Global news

4 July 2012

US, African Officials Push for Extension of AGOA Textile Provision

African and US government officials renewed calls on 13 June for the US Congress to quickly extend the Third-Country Fabric (TCF) provision that allows several African countries certain benefits in the area of textile trade. However, observers note, the prospects for extending the measure ahead of a 30 September expiration date are becoming increasingly slim as the US presidential election draws nearer.

While the textile provision enjoys broad bipartisan support in Congress, trade observers and officials alike note that the long legislative process and political dynamic involved could prevent the measure’s renewal before the end-September deadline, especially with the US presidential election kicking into high gear.

At a separate meeting in May, US Trade Representative Ron Kirk mentioned that the swift passage of legislation extending the provision was necessary to ensure African Growth Opportunity Act’s continued success, as well as the economic growth of sub-Saharan African countries.

African officials and US industry groups have similarly made a separate public call for the clause to be renewed arguing that TCF expiration could be devastating for both African apparel-producing countries and US businesses.

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Eurozone Struggles Dominate G-20 Agenda at Mexico Summit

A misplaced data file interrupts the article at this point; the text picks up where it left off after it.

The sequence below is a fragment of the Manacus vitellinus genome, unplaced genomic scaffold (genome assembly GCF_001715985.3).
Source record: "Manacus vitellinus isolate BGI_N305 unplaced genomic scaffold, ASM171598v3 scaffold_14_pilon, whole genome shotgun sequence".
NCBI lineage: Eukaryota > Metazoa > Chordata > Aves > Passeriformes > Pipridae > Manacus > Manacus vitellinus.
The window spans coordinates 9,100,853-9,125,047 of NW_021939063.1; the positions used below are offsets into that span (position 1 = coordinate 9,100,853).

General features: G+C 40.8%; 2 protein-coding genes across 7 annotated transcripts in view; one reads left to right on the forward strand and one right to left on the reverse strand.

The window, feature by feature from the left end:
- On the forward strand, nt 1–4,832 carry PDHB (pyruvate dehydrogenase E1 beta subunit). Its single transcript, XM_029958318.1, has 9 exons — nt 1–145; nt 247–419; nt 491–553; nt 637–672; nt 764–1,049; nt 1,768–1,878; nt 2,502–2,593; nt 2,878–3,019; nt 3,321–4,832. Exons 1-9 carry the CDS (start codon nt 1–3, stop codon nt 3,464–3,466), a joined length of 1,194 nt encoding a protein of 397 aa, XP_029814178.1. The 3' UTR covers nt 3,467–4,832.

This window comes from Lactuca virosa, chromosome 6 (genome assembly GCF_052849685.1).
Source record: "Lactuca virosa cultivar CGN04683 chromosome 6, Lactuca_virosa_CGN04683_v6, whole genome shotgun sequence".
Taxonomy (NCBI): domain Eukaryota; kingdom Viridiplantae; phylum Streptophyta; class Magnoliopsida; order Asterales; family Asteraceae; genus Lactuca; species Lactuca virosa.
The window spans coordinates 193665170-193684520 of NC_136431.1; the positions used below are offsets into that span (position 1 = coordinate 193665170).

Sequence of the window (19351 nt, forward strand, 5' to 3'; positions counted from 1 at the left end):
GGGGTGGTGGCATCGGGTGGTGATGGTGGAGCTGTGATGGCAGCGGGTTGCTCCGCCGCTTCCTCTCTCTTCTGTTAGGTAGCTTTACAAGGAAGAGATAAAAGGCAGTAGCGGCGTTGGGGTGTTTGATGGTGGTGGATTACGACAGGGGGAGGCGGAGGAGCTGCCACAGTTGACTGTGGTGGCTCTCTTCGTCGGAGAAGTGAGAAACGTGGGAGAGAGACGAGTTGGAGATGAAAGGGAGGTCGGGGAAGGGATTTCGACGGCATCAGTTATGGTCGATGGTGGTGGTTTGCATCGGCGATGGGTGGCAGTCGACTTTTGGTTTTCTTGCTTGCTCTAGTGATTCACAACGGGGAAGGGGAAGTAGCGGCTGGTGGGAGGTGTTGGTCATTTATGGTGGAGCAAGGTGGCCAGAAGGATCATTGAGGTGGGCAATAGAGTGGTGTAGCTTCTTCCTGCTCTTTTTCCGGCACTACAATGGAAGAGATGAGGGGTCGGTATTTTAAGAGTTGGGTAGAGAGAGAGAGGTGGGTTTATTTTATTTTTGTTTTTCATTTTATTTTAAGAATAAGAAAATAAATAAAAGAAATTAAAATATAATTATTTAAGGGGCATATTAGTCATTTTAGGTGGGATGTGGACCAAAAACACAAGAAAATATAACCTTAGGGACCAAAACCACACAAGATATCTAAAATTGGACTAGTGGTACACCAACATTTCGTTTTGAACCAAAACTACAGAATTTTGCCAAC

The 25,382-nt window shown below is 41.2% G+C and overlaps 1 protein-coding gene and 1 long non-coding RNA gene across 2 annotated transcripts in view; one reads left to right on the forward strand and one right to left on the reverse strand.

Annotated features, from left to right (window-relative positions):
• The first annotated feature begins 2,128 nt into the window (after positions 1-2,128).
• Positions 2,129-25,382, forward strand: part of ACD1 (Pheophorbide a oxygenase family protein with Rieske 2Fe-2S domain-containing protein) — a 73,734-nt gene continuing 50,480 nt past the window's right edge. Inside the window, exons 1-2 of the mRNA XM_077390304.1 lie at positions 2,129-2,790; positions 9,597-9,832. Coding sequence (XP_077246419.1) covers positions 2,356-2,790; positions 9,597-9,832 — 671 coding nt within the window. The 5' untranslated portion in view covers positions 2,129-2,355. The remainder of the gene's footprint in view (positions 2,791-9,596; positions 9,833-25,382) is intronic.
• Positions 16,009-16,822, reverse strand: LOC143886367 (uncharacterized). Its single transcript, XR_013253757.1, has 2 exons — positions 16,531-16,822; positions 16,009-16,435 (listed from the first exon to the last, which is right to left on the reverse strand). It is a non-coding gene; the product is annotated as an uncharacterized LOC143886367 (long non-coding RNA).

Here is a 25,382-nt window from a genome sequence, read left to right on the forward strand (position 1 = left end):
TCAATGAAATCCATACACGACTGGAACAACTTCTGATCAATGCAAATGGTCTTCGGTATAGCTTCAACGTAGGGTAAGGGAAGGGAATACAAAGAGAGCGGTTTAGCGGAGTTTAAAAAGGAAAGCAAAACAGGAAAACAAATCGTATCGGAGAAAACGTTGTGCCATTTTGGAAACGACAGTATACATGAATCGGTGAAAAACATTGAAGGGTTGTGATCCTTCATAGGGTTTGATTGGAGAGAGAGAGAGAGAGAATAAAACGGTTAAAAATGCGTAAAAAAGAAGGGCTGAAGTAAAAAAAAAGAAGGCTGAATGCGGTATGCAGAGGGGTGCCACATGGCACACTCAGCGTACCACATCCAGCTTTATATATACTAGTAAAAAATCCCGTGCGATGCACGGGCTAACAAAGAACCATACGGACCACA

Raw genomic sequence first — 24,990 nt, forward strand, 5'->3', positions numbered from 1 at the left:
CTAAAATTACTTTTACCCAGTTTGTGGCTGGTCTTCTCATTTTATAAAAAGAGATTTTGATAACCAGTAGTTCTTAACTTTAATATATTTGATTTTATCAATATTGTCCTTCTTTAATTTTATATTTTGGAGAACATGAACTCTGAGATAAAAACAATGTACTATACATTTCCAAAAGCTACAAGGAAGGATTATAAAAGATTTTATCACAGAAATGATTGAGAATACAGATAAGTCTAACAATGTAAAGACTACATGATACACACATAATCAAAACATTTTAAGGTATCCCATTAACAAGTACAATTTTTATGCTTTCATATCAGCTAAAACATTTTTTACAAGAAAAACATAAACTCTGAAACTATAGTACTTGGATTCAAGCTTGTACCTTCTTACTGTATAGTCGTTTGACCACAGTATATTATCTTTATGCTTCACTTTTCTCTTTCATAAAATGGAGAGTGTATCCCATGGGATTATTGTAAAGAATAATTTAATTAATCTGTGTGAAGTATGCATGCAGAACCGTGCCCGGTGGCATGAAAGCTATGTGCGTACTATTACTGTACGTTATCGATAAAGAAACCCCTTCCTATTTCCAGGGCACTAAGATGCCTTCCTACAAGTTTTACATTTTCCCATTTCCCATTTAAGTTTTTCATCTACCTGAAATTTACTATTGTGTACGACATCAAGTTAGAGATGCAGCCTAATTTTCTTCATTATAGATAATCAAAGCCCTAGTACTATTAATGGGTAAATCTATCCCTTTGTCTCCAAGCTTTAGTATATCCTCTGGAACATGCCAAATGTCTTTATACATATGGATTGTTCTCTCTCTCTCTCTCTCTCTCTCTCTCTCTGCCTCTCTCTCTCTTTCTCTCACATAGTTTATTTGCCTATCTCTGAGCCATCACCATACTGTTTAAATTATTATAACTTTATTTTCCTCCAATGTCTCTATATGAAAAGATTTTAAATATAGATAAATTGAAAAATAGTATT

The ongoing difficulties posed by the eurozone crisis took centre stage during the annual gathering of G-20 leaders in Los Cabos, dominating discussions that also touched on rising protectionist measures and the importance of open trade for the economic recovery.

However, extended details of how Europe plans to resolve its debt difficulties were limited in the final G-20 declaration to pledges that Euro Area members would take “all necessary measures to safeguard the integrity and stability of the area,” among other commitments.

Despite reaching consensus on the protectionism-related language, divides among G-20 members over rising trade barriers were evident at the high-level meet.

The communiqué of the G-20 leaders underscore several debated topics such as the Doha Development Agenda, the renewal of leaders’ commitment to sustainable development particularly for Rio+20 Summit and the promotion of food security.

In the absence of movement in the multilateral trade negotiations, the focus on bilateral and regional deals was also apparent at the G-20 summit, with support for such pacts expressed by various leaders. The probable extension of the Trans-Pacific Partnership (TPP) to Canada and Mexico and the possibility of an EU-US bilateral deal were both raised during the meeting.

As in previous years, the eurozone-heavy focus of the high-level gathering drew criticism from some observers, who argued that developing country concerns - such as in the area of food security - were being left by the wayside, despite strong language from both the B-20 and civil society groups that had called for more concrete action in this area.

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New US-Africa strategy unveiled

On 14 June 2012, the White House announced the new US strategy toward Sub-Saharan Africa (SSA), which derives from a Presidential Policy Directive. It was released as US officials hosted a meeting on the US African Growth and Opportunity Act of 2000.